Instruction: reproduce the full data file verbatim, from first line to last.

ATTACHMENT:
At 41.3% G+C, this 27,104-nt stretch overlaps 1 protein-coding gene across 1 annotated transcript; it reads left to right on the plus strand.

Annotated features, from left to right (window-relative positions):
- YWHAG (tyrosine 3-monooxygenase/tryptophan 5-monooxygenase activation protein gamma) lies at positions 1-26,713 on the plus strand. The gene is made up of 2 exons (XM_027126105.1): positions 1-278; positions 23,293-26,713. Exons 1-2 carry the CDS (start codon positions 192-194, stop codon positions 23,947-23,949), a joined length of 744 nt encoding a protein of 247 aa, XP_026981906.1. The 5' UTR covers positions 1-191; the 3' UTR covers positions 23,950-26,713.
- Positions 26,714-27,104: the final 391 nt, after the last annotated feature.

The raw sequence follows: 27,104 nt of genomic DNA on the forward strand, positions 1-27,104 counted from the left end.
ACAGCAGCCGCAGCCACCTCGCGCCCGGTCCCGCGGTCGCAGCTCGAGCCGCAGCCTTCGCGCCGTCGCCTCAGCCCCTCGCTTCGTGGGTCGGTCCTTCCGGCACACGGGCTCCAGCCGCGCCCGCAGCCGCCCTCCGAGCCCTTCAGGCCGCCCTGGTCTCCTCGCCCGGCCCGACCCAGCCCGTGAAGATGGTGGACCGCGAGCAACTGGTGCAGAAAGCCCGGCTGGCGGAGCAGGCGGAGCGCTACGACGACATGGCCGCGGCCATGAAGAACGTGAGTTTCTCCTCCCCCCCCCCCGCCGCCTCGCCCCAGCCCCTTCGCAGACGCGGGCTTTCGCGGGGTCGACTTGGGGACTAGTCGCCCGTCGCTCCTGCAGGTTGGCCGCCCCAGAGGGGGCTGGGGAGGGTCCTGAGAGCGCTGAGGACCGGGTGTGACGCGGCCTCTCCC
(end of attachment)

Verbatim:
At 41.3% G+C, this 27,104-nt stretch overlaps 1 protein-coding gene across 1 annotated transcript; it reads left to right on the plus strand.

Annotated features, from left to right (window-relative positions):
- YWHAG (tyrosine 3-monooxygenase/tryptophan 5-monooxygenase activation protein gamma) lies at positions 1-26,713 on the plus strand. The gene is made up of 2 exons (XM_027126105.1): positions 1-278; positions 23,293-26,713. Exons 1-2 carry the CDS (start codon positions 192-194, stop codon positions 23,947-23,949), a joined length of 744 nt encoding a protein of 247 aa, XP_026981906.1. The 5' UTR covers positions 1-191; the 3' UTR covers positions 23,950-26,713.
- Positions 26,714-27,104: the final 391 nt, after the last annotated feature.

The raw sequence follows: 27,104 nt of genomic DNA on the forward strand, positions 1-27,104 counted from the left end.
ACAGCAGCCGCAGCCACCTCGCGCCCGGTCCCGCGGTCGCAGCTCGAGCCGCAGCCTTCGCGCCGTCGCCTCAGCCCCTCGCTTCGTGGGTCGGTCCTTCCGGCACACGGGCTCCAGCCGCGCCCGCAGCCGCCCTCCGAGCCCTTCAGGCCGCCCTGGTCTCCTCGCCCGGCCCGACCCAGCCCGTGAAGATGGTGGACCGCGAGCAACTGGTGCAGAAAGCCCGGCTGGCGGAGCAGGCGGAGCGCTACGACGACATGGCCGCGGCCATGAAGAACGTGAGTTTCTCCTCCCCCCCCCCCGCCGCCTCGCCCCAGCCCCTTCGCAGACGCGGGCTTTCGCGGGGTCGACTTGGGGACTAGTCGCCCGTCGCTCCTGCAGGTTGGCCGCCCCAGAGGGGGCTGGGGAGGGTCCTGAGAGCGCTGAGGACCGGGTGTGACGCGGCCTCTCCC